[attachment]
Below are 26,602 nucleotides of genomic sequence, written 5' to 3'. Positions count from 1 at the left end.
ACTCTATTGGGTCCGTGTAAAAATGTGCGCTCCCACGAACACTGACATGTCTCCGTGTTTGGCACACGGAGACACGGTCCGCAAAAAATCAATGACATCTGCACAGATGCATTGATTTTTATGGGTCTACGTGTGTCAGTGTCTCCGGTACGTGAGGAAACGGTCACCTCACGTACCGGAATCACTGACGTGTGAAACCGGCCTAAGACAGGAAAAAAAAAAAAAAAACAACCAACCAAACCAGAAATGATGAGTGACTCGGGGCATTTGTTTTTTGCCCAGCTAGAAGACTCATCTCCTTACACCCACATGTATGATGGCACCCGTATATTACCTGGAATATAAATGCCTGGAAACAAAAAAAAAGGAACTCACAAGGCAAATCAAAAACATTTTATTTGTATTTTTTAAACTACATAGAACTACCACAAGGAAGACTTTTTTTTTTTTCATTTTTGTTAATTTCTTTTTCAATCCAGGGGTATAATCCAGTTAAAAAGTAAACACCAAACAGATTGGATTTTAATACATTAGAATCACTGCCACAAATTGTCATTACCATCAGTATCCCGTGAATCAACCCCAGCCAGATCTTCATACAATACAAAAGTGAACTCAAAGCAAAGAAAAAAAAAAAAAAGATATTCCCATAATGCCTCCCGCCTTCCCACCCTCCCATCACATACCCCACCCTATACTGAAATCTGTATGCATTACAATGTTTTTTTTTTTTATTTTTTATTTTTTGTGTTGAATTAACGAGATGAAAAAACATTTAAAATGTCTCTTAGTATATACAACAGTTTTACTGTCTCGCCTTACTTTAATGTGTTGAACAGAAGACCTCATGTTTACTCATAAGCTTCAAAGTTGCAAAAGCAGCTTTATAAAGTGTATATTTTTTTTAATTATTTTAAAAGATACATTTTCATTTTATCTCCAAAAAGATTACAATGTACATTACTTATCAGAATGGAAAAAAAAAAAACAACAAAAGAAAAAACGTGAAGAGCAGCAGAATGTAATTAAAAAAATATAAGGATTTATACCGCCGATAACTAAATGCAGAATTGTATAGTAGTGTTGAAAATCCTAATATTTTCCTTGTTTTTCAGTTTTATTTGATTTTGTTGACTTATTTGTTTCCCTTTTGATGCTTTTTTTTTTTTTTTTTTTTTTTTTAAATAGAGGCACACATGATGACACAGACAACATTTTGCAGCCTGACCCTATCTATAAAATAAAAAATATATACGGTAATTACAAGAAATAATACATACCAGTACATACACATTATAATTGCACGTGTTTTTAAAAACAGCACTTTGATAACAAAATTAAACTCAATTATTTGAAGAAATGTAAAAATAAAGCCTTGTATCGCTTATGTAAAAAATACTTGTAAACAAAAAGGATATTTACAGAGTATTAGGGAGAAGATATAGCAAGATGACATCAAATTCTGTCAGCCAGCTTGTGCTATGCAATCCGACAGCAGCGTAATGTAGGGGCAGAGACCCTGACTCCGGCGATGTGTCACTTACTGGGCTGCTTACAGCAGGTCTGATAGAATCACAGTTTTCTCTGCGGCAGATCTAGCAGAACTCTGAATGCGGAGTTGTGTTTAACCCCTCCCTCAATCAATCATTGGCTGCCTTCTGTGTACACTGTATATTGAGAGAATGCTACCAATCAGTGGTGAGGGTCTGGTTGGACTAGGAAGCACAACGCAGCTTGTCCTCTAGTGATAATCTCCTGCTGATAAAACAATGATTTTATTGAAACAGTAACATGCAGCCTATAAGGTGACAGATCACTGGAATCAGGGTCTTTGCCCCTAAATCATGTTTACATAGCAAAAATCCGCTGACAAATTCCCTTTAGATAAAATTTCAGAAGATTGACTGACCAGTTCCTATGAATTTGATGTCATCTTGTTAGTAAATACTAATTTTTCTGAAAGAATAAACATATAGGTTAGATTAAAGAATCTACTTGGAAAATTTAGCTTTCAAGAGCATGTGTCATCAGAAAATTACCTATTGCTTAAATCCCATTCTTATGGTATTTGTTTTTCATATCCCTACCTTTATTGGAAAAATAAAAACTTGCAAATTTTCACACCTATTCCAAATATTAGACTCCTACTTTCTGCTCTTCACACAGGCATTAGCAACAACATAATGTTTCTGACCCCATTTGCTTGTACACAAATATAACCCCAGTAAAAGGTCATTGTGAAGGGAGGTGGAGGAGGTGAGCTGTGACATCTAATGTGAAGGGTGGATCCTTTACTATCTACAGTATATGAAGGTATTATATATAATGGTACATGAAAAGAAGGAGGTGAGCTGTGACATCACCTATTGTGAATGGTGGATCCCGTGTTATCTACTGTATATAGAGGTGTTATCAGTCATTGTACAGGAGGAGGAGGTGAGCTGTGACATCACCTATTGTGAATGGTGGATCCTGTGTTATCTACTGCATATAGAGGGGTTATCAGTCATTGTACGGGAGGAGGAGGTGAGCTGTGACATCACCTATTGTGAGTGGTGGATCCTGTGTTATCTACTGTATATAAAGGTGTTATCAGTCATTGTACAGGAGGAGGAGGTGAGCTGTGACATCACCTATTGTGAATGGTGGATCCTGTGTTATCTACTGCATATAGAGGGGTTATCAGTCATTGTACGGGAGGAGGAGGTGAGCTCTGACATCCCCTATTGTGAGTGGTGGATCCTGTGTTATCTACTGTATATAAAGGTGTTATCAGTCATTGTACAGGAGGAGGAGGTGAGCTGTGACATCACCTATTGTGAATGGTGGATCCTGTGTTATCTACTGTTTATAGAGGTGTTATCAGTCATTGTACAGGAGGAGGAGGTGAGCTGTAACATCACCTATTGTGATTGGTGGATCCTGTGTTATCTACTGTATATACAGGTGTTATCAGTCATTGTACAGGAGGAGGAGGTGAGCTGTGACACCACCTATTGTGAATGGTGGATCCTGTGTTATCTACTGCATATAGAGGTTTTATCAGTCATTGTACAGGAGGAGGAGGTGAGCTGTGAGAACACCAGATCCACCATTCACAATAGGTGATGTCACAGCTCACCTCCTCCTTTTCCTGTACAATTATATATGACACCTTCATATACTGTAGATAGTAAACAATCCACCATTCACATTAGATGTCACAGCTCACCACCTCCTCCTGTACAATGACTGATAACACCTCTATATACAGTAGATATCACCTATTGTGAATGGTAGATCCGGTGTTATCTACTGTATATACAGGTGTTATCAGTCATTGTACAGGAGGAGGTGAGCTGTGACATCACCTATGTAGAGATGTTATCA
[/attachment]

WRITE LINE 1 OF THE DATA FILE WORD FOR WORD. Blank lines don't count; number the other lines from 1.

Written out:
Below are 26,602 nucleotides of genomic sequence, written 5' to 3'. Positions count from 1 at the left end.